Chapter

Outline of a Theory of Truth*

Gary Ostertag

in Philosophical Troubles

Published in print December 2011 | ISBN: 9780199730155
Published online January 2012 | e-ISBN: 9780199918430 | DOI: http://dx.doi.org/10.1093/acprof:oso/9780199730155.003.0004
Outline of a Theory of Truth*

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Ever since Pilate asked, “What is truth?”, the subsequent search for a correct answer has been inhibited by another problem, which also arises in a New Testament context. If, as the author of the Epistle to Titus supposes, a Cretan prophet, “even a prophet of their own,” asserted that “the Cretans are always liars,” and if “this testimony is true” of all other Cretan utterances, then it seems that the Cretan prophet's words are true if and only if they are false. And any treatment of the concept of truth must somehow circumvent this paradox. This chapter proposes a theory of truth that has two virtues: first, it provides an area rich in formal structure and mathematical properties; second, that to a reasonable extent these properties capture important intuitions. The model, then, is to be tested by its technical fertility. It need not capture every intuition, but it is hoped that it will capture many.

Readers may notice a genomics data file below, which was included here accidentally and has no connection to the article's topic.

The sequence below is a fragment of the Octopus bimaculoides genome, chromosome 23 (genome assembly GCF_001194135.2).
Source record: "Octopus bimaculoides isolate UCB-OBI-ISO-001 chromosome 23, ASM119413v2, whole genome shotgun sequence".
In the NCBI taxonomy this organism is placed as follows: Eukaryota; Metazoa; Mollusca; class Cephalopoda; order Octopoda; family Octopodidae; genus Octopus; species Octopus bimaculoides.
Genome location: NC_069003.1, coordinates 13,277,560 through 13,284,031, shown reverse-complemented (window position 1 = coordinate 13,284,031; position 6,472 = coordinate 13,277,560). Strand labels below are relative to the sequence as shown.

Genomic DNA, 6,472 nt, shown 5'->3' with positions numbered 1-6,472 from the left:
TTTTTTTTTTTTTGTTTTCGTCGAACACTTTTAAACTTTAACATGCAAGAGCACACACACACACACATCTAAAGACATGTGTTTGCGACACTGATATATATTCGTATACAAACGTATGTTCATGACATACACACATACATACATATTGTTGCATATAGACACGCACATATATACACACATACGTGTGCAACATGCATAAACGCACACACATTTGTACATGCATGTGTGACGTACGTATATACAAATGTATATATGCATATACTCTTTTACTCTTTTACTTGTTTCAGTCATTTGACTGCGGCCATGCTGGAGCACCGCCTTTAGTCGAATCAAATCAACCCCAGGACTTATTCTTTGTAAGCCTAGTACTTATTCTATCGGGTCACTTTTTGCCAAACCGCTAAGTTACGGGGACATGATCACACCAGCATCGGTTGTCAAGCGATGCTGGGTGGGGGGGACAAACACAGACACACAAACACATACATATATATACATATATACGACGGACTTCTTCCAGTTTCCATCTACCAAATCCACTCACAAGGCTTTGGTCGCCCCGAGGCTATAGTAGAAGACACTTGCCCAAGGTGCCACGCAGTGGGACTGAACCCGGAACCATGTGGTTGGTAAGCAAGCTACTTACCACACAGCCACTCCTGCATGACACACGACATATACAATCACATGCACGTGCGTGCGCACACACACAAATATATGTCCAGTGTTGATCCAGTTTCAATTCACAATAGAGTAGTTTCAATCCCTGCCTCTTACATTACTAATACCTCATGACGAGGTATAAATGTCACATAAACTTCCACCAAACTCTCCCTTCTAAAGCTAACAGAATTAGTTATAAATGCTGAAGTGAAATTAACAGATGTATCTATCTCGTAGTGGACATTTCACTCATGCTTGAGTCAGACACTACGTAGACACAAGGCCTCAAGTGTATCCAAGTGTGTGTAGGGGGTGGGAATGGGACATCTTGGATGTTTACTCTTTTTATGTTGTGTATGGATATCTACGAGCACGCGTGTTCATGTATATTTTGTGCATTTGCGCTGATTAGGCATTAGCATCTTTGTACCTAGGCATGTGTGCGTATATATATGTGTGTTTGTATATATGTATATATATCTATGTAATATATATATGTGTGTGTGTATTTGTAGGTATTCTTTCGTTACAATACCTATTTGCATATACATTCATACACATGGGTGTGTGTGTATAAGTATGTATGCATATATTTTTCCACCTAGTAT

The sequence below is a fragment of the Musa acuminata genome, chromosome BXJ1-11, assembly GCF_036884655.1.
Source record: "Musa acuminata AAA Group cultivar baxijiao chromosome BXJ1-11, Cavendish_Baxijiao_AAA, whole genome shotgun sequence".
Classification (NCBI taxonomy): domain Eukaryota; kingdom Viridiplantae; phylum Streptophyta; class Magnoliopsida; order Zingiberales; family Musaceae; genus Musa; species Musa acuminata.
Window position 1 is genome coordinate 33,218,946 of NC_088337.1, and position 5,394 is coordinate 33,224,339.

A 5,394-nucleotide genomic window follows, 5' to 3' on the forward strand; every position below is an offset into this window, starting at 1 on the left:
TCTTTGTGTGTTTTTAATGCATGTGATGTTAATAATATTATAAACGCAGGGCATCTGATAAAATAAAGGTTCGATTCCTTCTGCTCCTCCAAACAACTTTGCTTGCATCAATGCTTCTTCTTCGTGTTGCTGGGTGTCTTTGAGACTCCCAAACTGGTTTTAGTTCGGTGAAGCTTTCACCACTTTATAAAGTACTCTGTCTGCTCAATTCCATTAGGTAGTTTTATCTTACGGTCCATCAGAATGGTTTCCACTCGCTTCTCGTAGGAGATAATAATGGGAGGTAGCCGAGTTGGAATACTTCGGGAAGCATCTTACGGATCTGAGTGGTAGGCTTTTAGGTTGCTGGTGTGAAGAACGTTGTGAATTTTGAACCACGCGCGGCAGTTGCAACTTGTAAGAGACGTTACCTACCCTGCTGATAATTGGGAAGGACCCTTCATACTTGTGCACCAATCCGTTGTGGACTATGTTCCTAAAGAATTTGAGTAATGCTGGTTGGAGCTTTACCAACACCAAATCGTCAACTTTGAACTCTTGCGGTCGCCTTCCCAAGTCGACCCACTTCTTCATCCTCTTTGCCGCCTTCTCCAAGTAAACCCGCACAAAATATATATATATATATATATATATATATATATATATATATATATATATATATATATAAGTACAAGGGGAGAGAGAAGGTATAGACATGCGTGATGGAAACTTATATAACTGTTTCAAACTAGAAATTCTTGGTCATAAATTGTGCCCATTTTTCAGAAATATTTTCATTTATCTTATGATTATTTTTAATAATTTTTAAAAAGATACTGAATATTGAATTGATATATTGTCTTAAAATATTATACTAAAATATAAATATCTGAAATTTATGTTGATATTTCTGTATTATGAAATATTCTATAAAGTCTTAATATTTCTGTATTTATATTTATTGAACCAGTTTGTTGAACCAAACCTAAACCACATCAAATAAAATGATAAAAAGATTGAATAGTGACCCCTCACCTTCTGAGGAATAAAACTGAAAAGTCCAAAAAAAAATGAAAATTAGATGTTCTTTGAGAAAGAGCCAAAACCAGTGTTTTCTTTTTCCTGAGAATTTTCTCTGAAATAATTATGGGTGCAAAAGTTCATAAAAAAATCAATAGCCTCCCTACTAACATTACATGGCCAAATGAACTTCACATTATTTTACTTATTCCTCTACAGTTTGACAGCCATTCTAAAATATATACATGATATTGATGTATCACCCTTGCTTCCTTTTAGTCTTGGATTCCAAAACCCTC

Keywords: truth; formal structure; mathematical properties; intuitions

Chapter.  13663 words. 

Subjects: Philosophy

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